As if pens and Post-Its weren't enough, the smartphone era has provided a plethora of memory aids. Apps designed to store, sort, and spit out information whenever we want it seem to have rendered redundant the need for a good memory.
But I'm of the mind that tools work best when they augment our skills and strengths, and that when we start to allow machines to fully replace human work, we ourselves begin to atrophy. Since having begun the assembling my memorization toolkit and putting it to use in the last year, I've found that I think more clearly, remember things better, and rely on my physical and digital tools much less. (Not to mention, I'd be lying if I said it didn't feel awesome to perfectly recall a 12-digit number after less than 10 minutes' worth of work.)
We've covered one of those big tools, the memory palace, in a guide here at Man Made DIY. One of the main techniques incorporated in the article, specifically used to memorize numbers, is called the Major System; it's such a powerful in itself that it's worth its own guide.
So, let's dig in to how you can custom-tailor your own major system to help you remember long strings of numbers!
But first: why this system works
Really quickly, let's review why this works so much better than going over pure information, ad nauseum, until it sticks.
The main idea is based on this one fact: the human brain hates to be bored.
Experience shows this clearly with what we remember: even though your lifetime's worth of memories may feel random, each one stuck because your brain thought it was important. I still remember the Mentos jingle from the 90's but I don't know the dates of the James K. Polk presidency; though I can't imagine why “Nothin' gets to you, staying fresh, staying cool” would have mattered that much to an elementary schooler, it was interesting enough to stick with me for 20 years. (Apologies to Mr. Polk.)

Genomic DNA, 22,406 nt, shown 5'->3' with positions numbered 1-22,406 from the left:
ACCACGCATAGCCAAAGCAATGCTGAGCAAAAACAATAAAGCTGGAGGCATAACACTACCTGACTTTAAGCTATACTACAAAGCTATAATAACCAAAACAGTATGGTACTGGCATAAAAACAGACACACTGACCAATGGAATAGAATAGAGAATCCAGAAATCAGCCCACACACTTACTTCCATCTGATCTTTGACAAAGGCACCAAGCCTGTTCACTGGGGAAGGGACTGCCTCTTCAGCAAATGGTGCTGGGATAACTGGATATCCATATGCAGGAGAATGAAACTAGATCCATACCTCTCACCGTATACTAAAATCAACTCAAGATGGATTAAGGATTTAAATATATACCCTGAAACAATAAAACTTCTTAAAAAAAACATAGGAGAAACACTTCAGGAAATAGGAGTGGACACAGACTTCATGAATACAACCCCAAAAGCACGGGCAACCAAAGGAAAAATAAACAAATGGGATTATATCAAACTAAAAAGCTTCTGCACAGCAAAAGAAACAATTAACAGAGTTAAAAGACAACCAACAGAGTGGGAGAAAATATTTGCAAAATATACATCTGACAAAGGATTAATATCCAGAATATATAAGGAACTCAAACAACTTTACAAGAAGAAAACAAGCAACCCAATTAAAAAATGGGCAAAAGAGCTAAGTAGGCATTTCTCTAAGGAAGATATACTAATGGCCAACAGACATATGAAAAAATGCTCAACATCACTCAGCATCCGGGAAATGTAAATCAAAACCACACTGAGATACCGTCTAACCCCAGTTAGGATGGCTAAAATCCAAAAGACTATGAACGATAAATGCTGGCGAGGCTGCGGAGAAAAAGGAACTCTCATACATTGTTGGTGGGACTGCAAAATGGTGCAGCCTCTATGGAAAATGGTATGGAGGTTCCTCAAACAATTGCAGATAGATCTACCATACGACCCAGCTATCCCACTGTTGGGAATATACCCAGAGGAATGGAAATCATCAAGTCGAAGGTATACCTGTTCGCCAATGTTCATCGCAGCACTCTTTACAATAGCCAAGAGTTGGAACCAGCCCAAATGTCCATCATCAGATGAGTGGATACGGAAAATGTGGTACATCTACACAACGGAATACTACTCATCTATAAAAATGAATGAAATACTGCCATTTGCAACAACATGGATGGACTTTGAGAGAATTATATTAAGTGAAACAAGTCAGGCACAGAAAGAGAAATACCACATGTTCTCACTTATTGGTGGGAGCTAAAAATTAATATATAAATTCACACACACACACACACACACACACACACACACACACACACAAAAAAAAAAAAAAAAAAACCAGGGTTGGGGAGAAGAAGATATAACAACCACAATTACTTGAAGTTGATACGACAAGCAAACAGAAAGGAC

The most important fact to remember, as you build your system, is that the more vivid the image is, the better you'll remember it. This is why memory palaces and other mnemonics work so well: they take information that's abstract or otherwise hard to remember, and they link each piece with a strong mental picture.
Enough philosophizing. Let's get cracking.
Part I: Numbers become sounds
If you've read the memory palace post, you may recall that I used the major system to encode the following numbers into corresponding mental images:
01 = zit
22 = nun
25 = nail
It seems so arbitrary. So how in the world did I come to this?
The basic building blocks of the Major System are the following 10 pairs of numbers and sounds, from 0 to 9. At first glance they seem random, but as you'll see in the notes, there's a method to the madness.
Note: I didn't actually make this up—the list below is standard among mnemonists.
• 0 = Z, S
Zero starts with “z.” Included: related “s” sound.
• 1 = T, D
The letter “T” has one downstroke, just like the number 1. Included: related “D” sound.
• 2 = N
The letter “N” has 2 downstrokes.
• 3 = M
A 3 is the letter “M” on its side.
• 4 = R
“R” is the letter at the end of 4.
• 5 = L
You can form the letter “L” with the 5 fingers of your left hand.
• 6 = J, CH, SH
The letter “J” looks like an upside-down 6. Included: related “SH” sound and “CH” sound, as in “cheese.”
• 7 = K, G
The letter “K” looks like two 7's stacked back-to-back. Included: related “G” sound, as in “goat.”
• 8 = V, F
This is silly, but I remember it because of V-8 juice. Included: related “F” sound.
• 9 = P, B
The letter “P” looks like a backwards 9. Included: related “B” sound.
This may take a little bit of practice to memorize, but rely on the notes if you're struggling. Of course, as with any mnemonic system, add any other associations that will help it stick. (The more personalized, the better you'll remember it!)
Part II: Sounds become words
Here's how we'll take our number-sound pairs to help you remember numbers.
For example, I like using the golden rectangle in my design work, so let's say I want to remember the first 11 decimal places of the Golden Ratio: 1.61803398875. Looks intimidating to memorize, right? It's not.
First, let's break down the decimal into pairs: 61 – 80 – 33 – 98 – 87 – 5. (It's already looking more friendly.)
Next, we'll use our number-sound guide from Part I to translate the number pairs into all possible sound pairs:
61 = J-T, CH-T, SH-T, J-D, CH-D, SH-D
80 = V-Z, V-S, F-Z, F-S
33 = M-M
98 = P-V, P-F, B-V, B-F
87 = V-K, F-K, V-G, F-G
5 = L